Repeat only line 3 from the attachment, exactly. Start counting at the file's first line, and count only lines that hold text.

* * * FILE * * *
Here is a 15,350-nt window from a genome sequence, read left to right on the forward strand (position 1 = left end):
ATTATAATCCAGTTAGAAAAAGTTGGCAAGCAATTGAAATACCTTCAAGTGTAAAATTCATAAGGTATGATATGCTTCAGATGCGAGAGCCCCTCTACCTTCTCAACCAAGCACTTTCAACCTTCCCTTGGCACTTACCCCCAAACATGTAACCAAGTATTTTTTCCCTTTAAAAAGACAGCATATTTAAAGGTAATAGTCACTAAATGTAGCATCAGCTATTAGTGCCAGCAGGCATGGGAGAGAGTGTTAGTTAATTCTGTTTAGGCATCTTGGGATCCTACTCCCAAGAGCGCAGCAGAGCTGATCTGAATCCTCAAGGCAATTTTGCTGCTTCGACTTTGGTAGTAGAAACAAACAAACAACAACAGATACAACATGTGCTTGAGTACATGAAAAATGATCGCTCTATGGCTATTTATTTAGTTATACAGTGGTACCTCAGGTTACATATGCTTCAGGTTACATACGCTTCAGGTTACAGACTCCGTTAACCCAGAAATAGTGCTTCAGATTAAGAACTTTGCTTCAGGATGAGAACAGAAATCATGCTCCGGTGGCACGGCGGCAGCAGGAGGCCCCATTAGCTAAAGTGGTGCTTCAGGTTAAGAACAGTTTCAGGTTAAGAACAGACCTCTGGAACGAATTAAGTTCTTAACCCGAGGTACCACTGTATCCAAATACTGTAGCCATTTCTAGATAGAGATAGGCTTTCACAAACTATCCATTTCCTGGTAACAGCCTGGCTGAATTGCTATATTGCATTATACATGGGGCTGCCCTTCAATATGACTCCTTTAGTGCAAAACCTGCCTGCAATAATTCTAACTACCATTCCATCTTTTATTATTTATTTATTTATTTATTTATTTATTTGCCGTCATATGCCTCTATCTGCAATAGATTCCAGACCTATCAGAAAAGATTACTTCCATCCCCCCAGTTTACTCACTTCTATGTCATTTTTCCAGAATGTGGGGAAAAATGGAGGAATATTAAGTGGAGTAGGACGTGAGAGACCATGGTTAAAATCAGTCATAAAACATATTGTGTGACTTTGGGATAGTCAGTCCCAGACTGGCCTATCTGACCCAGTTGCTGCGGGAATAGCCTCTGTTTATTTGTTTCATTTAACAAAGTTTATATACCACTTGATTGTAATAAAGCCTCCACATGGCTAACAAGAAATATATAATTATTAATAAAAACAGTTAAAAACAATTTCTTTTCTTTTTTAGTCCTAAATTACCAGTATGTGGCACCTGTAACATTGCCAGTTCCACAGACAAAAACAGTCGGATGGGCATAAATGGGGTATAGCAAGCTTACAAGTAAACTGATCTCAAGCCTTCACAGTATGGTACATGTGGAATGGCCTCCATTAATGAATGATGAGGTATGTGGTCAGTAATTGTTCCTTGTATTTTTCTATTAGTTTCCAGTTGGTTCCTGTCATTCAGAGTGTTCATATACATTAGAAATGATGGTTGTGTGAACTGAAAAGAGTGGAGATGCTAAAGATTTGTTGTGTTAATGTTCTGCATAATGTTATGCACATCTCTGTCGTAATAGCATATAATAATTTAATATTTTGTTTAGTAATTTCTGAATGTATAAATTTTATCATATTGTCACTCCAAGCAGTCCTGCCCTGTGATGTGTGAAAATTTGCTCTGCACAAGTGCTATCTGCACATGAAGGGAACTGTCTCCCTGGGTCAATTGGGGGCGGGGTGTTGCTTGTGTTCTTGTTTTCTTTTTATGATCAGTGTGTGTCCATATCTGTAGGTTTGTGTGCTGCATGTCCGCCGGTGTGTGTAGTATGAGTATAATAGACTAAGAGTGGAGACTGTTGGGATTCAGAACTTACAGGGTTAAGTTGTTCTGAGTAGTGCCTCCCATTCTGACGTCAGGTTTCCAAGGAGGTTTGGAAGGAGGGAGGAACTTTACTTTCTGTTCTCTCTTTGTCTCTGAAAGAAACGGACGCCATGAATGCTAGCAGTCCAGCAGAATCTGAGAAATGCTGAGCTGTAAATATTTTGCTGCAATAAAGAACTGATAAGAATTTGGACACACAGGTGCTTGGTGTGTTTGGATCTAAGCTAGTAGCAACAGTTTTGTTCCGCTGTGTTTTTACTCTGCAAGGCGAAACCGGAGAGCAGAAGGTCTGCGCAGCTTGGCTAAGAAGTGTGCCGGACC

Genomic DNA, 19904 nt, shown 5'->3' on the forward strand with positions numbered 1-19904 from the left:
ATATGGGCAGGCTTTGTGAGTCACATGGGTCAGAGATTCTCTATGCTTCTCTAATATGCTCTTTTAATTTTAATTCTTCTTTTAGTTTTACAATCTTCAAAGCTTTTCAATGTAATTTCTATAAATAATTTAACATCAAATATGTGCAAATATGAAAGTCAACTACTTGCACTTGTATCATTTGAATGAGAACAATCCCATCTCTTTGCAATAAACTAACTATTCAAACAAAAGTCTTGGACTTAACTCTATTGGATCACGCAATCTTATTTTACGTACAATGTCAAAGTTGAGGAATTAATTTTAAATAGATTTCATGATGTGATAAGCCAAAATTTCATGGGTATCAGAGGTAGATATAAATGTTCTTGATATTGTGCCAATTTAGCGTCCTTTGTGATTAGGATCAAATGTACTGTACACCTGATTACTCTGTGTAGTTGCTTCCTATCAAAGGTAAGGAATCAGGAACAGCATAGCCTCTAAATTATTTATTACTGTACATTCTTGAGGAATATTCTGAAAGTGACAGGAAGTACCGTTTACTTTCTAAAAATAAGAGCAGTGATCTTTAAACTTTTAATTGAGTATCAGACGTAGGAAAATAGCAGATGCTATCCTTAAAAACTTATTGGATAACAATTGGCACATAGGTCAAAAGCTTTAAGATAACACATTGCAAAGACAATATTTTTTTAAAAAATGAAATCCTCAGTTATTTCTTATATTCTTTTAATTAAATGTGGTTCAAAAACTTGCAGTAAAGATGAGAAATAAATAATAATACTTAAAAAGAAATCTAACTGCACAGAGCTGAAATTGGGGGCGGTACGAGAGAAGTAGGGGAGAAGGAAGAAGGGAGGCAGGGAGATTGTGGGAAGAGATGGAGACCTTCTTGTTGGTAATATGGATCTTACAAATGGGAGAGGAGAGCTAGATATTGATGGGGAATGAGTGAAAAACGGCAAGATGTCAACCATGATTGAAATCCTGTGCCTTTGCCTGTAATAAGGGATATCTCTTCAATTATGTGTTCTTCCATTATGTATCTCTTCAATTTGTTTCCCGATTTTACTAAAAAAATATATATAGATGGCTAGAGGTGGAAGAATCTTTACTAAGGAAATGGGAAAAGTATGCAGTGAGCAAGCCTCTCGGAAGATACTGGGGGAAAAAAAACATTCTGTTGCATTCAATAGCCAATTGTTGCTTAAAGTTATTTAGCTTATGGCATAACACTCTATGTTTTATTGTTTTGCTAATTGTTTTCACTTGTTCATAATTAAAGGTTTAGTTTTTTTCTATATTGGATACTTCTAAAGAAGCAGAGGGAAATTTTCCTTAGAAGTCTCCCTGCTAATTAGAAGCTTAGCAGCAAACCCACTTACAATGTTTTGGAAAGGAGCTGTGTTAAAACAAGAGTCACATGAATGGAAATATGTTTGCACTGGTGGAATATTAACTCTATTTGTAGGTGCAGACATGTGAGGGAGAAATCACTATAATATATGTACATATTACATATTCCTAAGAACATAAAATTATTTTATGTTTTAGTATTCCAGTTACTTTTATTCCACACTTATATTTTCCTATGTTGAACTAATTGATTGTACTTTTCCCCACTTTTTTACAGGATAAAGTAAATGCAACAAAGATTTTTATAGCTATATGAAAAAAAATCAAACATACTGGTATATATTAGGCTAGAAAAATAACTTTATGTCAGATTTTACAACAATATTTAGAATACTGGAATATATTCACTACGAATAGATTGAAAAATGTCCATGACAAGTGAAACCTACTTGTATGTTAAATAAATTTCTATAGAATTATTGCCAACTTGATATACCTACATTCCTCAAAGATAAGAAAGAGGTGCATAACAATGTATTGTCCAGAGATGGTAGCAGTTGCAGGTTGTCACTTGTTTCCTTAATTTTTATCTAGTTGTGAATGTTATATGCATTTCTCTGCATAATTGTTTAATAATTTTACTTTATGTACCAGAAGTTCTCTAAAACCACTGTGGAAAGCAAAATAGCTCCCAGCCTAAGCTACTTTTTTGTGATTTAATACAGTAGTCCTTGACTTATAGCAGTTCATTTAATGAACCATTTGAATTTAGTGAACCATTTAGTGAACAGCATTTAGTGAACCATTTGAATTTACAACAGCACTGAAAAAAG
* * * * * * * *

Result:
Genomic DNA, 19904 nt, shown 5'->3' on the forward strand with positions numbered 1-19904 from the left: